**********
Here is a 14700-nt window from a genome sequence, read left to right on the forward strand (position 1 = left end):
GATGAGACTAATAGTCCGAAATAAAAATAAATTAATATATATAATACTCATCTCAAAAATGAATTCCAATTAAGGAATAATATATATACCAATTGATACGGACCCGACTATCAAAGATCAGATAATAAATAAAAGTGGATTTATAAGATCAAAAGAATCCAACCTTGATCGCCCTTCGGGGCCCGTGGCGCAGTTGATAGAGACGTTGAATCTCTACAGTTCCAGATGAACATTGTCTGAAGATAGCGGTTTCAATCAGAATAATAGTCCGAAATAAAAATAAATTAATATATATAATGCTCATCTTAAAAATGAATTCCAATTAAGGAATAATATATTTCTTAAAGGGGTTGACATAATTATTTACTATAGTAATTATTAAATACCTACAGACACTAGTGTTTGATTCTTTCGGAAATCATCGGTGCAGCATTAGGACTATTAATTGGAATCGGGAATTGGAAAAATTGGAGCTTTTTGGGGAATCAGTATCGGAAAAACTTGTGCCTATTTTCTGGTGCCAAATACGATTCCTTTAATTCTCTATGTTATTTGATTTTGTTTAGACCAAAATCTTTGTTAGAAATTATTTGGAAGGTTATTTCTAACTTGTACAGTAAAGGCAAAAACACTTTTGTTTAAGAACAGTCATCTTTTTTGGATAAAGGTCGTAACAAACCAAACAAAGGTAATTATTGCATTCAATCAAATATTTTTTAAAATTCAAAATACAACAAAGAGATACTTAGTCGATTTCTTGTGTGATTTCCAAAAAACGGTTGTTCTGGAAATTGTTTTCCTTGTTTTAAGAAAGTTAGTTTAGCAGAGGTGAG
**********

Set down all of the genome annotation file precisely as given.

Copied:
Here is a 14700-nt window from a genome sequence, read left to right on the forward strand (position 1 = left end):
GATGAGACTAATAGTCCGAAATAAAAATAAATTAATATATATAATACTCATCTCAAAAATGAATTCCAATTAAGGAATAATATATATACCAATTGATACGGACCCGACTATCAAAGATCAGATAATAAATAAAAGTGGATTTATAAGATCAAAAGAATCCAACCTTGATCGCCCTTCGGGGCCCGTGGCGCAGTTGATAGAGACGTTGAATCTCTACAGTTCCAGATGAACATTGTCTGAAGATAGCGGTTTCAATCAGAATAATAGTCCGAAATAAAAATAAATTAATATATATAATGCTCATCTTAAAAATGAATTCCAATTAAGGAATAATATATTTCTTAAAGGGGTTGACATAATTATTTACTATAGTAATTATTAAATACCTACAGACACTAGTGTTTGATTCTTTCGGAAATCATCGGTGCAGCATTAGGACTATTAATTGGAATCGGGAATTGGAAAAATTGGAGCTTTTTGGGGAATCAGTATCGGAAAAACTTGTGCCTATTTTCTGGTGCCAAATACGATTCCTTTAATTCTCTATGTTATTTGATTTTGTTTAGACCAAAATCTTTGTTAGAAATTATTTGGAAGGTTATTTCTAACTTGTACAGTAAAGGCAAAAACACTTTTGTTTAAGAACAGTCATCTTTTTTGGATAAAGGTCGTAACAAACCAAACAAAGGTAATTATTGCATTCAATCAAATATTTTTTAAAATTCAAAATACAACAAAGAGATACTTAGTCGATTTCTTGTGTGATTTCCAAAAAACGGTTGTTCTGGAAATTGTTTTCCTTGTTTTAAGAAAGTTAGTTTAGCAGAGGTGAG